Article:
One day while another group of believers were at an early morning meeting, Muslims attacked their village. They quickly ran outside, grabbed a little boat and dragged it to the seashore. When they arrived at the beach, they saw several Muslims unloading heavy weaponry onto the beach. The church members quietly boarded their boat and began to paddle away. Even though the boat was designed for three people, they were able to fit 12 people inside. The pastor shared that, for their little boat, the sea was calm that morning—miraculously calm—and they made it to safety. Later, they discovered that, sadly, seven other boats sank that morning during attempts to escape.

The overarching theme of our meetings was that these Christians are “overcomers.” They are not able to overcome in their own strength, but they are secure in our Master's will. They are overcomers because they are learning to love to focus less on the “here and now” and more on the “then and there.” We learn a lot from their example. Please pray God will enable each one of us to live with an “eternal perspective”, by His grace, and for His glory!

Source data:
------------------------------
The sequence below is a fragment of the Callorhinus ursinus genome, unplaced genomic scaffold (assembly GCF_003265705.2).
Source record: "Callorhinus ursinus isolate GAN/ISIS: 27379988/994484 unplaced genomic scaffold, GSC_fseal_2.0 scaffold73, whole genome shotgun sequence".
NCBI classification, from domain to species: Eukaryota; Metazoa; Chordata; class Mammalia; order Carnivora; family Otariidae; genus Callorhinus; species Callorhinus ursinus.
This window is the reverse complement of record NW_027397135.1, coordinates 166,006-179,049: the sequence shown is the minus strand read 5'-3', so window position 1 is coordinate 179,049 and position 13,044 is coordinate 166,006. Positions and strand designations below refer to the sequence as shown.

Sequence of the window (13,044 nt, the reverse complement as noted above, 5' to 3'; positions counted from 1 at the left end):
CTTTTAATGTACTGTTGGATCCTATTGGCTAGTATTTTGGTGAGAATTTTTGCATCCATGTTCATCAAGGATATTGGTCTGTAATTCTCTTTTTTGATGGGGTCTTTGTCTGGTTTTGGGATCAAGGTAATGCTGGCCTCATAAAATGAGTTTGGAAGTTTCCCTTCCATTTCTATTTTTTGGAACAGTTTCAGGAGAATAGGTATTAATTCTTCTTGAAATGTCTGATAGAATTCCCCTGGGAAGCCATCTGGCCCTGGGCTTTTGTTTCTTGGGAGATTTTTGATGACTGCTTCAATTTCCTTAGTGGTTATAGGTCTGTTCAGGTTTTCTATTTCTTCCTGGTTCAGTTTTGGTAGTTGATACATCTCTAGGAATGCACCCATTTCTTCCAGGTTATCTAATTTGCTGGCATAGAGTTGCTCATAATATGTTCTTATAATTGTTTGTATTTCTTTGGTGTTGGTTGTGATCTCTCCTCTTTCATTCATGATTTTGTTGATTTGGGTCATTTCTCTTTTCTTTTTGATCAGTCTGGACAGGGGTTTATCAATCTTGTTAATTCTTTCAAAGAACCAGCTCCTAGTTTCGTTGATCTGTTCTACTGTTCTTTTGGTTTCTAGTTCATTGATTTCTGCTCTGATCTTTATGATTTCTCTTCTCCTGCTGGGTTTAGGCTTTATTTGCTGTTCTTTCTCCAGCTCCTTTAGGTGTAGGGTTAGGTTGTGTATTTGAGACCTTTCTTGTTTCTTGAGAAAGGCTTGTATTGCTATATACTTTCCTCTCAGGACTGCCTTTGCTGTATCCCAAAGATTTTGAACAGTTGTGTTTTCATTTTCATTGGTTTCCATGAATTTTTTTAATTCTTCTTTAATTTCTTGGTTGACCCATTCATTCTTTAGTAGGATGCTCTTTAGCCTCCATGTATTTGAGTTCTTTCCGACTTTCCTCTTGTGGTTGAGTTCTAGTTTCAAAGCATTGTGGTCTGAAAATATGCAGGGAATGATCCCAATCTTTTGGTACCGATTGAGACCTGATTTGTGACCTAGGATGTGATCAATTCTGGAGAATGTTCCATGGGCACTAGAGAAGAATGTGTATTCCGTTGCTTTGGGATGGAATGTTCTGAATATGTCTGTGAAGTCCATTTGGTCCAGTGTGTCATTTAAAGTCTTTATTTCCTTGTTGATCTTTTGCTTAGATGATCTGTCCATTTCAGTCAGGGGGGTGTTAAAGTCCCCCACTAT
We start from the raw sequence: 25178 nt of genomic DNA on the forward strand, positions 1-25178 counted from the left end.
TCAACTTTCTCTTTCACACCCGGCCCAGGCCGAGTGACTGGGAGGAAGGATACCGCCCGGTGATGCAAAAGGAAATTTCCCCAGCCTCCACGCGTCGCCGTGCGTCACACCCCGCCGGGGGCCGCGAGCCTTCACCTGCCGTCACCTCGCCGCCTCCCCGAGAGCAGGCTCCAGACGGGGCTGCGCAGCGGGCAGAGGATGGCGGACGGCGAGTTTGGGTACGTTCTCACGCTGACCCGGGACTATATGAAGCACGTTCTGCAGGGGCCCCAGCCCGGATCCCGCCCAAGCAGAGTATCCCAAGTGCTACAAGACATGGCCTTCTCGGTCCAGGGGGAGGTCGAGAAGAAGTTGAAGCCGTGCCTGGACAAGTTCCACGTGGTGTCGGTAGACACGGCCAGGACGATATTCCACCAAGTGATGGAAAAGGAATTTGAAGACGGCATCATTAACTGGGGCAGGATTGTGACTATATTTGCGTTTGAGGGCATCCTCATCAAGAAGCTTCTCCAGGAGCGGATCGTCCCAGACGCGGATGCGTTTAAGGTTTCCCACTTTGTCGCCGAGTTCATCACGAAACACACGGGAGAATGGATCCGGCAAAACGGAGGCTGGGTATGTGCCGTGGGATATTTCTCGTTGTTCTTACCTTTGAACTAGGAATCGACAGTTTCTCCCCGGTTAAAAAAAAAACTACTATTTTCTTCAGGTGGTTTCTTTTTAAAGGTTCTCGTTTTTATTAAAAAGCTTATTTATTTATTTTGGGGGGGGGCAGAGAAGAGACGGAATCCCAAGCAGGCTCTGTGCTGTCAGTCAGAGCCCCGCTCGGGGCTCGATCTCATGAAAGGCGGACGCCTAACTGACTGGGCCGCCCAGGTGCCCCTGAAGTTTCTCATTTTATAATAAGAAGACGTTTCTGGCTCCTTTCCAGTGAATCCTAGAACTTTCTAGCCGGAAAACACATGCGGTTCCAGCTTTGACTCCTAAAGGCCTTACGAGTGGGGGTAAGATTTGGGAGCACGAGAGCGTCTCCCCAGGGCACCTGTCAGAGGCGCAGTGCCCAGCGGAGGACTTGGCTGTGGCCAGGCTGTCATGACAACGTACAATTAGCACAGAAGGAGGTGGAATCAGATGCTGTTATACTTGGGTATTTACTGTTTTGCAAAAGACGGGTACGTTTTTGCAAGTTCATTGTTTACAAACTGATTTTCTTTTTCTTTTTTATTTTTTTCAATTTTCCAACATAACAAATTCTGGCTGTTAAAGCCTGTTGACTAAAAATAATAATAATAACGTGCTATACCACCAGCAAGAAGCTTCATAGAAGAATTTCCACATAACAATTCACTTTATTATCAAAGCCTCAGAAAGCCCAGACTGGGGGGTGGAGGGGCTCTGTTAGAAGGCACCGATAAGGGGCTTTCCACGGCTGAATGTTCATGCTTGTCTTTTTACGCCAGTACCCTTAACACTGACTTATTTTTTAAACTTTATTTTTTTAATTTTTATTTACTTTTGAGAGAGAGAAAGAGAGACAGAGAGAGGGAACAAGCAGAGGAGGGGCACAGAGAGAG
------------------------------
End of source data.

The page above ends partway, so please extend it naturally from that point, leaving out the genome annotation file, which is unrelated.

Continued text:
Dr. Jason Peters serves in VOM’s International Ministries department, traveling frequently to meet with our persecuted brothers and sisters around the world. He lived overseas for five years and has ministered in 28 countries as diverse as Cuba, Nepal, Iraq and Indonesia. He and his wife, Kimberly, along with their five children, count it a great honor to serve with the persecuted church.


July 12, 2013

Kingdom Industriousness